The second part, “Undertaking reform”, comprises five chapters on the process of incarnation. Although Dominique Memmi repeatedly reminds the reader that the evolutions she observed were “typical of a period” (p. 217), which invalidates all mechanistic interpretations, she never loses sight of the explanatory role of sociological objectivation. She takes a particular interest in agents impacting upon bodies and subjects. These various types of intervention mostly take place in a professional context: Dominique Memmi offers the reader compelling analyses on psychological care (for the bereaved, chapter 8), and also on the spread – or democratization – of this type of knowledge to other parts of the medical community (like midwives and embalmers, chapter 10).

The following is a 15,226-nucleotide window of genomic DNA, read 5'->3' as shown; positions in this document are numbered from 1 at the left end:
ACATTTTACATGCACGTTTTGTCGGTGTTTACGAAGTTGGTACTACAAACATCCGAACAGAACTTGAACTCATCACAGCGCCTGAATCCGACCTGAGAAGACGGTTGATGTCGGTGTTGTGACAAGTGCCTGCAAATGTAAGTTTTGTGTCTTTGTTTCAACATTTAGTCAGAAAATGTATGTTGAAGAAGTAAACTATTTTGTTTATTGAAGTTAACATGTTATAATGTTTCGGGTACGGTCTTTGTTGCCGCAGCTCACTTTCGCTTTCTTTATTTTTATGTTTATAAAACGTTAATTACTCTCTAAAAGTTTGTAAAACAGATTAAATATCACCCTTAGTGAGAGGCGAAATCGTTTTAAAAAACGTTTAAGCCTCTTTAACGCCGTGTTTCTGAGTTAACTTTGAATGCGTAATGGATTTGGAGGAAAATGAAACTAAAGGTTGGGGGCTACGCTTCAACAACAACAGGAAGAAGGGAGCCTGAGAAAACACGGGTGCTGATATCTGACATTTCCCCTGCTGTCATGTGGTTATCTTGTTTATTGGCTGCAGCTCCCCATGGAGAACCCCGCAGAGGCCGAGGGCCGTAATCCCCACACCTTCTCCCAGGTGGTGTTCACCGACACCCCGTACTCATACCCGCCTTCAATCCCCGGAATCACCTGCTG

For all that, these agents are more instrumental in revealing our new relationship to identity than simply just promoting it. Indeed, Dominique Memmi reminds us that “the professionals working in bereavement counselling services, in the care sector or in funeral homes live in the same socio-cultural context as the public with whom they interact and whose expectations they are striving to meet. From this perspective, the kind of sensibility they express with such acuteness might well reflect a more diffuse uneasiness” (p. 191). This uncomfortable feeling partly results from the ambiguous way people relate and refer to nature. According to D. Memmi, we “constantly refer to nature as our model so as to confer additional legitimacy to our actions”; this “naturalism in action”, as the author calls it, operates in the discourse as well as in the practices of the professionals and the public they are getting involved with. This leads us to understand why and how the flesh, perceived as the “natural” – that is, given and biological – substrate of our existences, is apprehended (and referred to) as the very basis of our identities.
A Desire for Eternity